Mailer described factoids as "facts which have no existence before appearing in a magazine or newspaper", and created the word by combining the word fact and the ending -oid to mean "similar but not the same".

Reality

real worldrealreality-based
Any non-trivial true statement about reality is necessarily an abstraction composed of a complex of objects and properties or relations. A fact is a thing that is known to be consistent with objective reality and can be proven to be true with evidence.

Evidence

evidentiarydisproveevident
A fact is a thing that is known to be consistent with objective reality and can be proven to be true with evidence.

Linguistics

linguistlinguisticlinguists
For example, "this sentence contains words" is a linguistic fact, and "the sun is a star" is a cosmological fact.

Cosmology

cosmologistcosmologicalcosmologies
For example, "this sentence contains words" is a linguistic fact, and "the sun is a star" is a cosmological fact.

Abraham Lincoln

LincolnPresident LincolnPresident Abraham Lincoln
Further, "Abraham Lincoln was the 16th President of the United States" and "Abraham Lincoln was assassinated" are also both facts, of the historical type.

United States

AmericanU.S.USA
Further, "Abraham Lincoln was the 16th President of the United States" and "Abraham Lincoln was assassinated" are also both facts, of the historical type.

History

historical recordshistoricalhistoric
Further, "Abraham Lincoln was the 16th President of the United States" and "Abraham Lincoln was assassinated" are also both facts, of the historical type.

Common knowledge

social knowledgecommon wisdompublicly declared
Conversely, while it may be both consistent and true that "most cats are cute", it is not a fact (although in cases of opinion there is an argument for the acceptance of popular opinion as a statement of common wisdom, particularly if ascertained by scientific polling).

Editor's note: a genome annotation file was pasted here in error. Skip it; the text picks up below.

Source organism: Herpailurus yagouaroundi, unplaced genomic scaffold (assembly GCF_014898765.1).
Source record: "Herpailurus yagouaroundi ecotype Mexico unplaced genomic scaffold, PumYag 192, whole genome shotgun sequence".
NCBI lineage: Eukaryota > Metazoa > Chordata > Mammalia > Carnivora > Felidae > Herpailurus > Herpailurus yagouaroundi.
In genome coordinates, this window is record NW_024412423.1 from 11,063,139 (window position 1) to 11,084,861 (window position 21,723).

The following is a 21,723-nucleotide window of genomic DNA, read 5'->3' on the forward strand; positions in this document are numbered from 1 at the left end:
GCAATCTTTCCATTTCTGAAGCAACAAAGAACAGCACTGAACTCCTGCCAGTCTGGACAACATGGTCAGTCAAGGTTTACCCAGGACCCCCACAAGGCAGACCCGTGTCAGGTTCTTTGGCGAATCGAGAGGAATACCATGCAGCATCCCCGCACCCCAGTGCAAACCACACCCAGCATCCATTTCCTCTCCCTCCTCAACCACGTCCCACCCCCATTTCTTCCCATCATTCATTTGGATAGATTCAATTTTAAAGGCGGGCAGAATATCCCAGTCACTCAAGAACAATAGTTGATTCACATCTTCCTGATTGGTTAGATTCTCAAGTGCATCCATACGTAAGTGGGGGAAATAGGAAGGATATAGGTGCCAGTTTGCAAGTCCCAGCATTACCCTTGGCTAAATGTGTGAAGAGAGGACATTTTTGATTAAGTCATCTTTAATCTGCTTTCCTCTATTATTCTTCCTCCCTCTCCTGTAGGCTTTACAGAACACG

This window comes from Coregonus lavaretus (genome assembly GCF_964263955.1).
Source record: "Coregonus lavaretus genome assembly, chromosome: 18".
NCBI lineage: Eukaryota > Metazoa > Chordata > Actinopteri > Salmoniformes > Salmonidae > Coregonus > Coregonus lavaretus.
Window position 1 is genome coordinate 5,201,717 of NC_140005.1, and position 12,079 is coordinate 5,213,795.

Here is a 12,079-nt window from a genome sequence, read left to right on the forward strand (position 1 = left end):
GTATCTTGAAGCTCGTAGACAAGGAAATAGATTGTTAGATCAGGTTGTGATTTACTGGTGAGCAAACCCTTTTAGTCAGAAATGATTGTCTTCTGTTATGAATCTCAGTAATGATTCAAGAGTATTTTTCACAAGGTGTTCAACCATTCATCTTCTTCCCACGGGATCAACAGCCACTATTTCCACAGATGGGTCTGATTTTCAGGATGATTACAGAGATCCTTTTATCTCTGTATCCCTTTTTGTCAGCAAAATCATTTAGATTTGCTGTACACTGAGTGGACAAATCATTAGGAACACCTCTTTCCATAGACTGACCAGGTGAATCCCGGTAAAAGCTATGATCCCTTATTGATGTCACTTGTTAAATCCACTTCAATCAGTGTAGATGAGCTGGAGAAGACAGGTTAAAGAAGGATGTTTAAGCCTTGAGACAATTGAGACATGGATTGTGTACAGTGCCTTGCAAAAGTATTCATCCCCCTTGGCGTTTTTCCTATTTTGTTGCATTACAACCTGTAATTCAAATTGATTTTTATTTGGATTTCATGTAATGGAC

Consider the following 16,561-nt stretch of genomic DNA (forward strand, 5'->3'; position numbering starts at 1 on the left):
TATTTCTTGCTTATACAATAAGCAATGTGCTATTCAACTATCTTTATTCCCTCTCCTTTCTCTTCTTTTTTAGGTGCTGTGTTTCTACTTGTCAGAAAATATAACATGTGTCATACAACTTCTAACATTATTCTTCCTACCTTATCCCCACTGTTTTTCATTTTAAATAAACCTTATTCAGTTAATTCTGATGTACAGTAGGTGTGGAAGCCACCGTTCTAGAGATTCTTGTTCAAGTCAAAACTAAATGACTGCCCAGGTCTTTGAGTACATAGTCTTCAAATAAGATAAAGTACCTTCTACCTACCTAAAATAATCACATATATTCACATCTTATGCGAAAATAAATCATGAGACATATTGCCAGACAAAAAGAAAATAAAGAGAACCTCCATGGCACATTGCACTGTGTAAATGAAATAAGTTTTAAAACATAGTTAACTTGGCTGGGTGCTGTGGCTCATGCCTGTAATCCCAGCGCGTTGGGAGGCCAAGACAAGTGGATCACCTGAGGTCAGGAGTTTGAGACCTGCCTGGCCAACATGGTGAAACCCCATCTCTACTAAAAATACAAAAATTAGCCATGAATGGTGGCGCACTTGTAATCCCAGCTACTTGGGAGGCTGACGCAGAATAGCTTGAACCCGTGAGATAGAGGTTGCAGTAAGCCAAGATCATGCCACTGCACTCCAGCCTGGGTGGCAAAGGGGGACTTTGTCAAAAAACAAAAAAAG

Opinion poll

opinion pollingpollapproval rating
Conversely, while it may be both consistent and true that "most cats are cute", it is not a fact (although in cases of opinion there is an argument for the acceptance of popular opinion as a statement of common wisdom, particularly if ascertained by scientific polling).

Belief

beliefsreligious beliefbelief system
Generally speaking, facts transcend belief and serve as concrete descriptions of a state of affairs on which beliefs can later be assigned.

Abstract and concrete

abstract objectabstractconcrete
Generally speaking, facts transcend belief and serve as concrete descriptions of a state of affairs on which beliefs can later be assigned.

State of affairs (philosophy)

state of affairsstates of affairsFactualism
Generally speaking, facts transcend belief and serve as concrete descriptions of a state of affairs on which beliefs can later be assigned.

Experience

experiencesexperiencedexperiential
The usual test for a statement of fact is verifiability — that is whether it can be demonstrated to correspond to experience.

Experiment

experimentalexperimentationexperiments
Scientific facts are verified by repeatable careful observation or measurement by experiments or other means.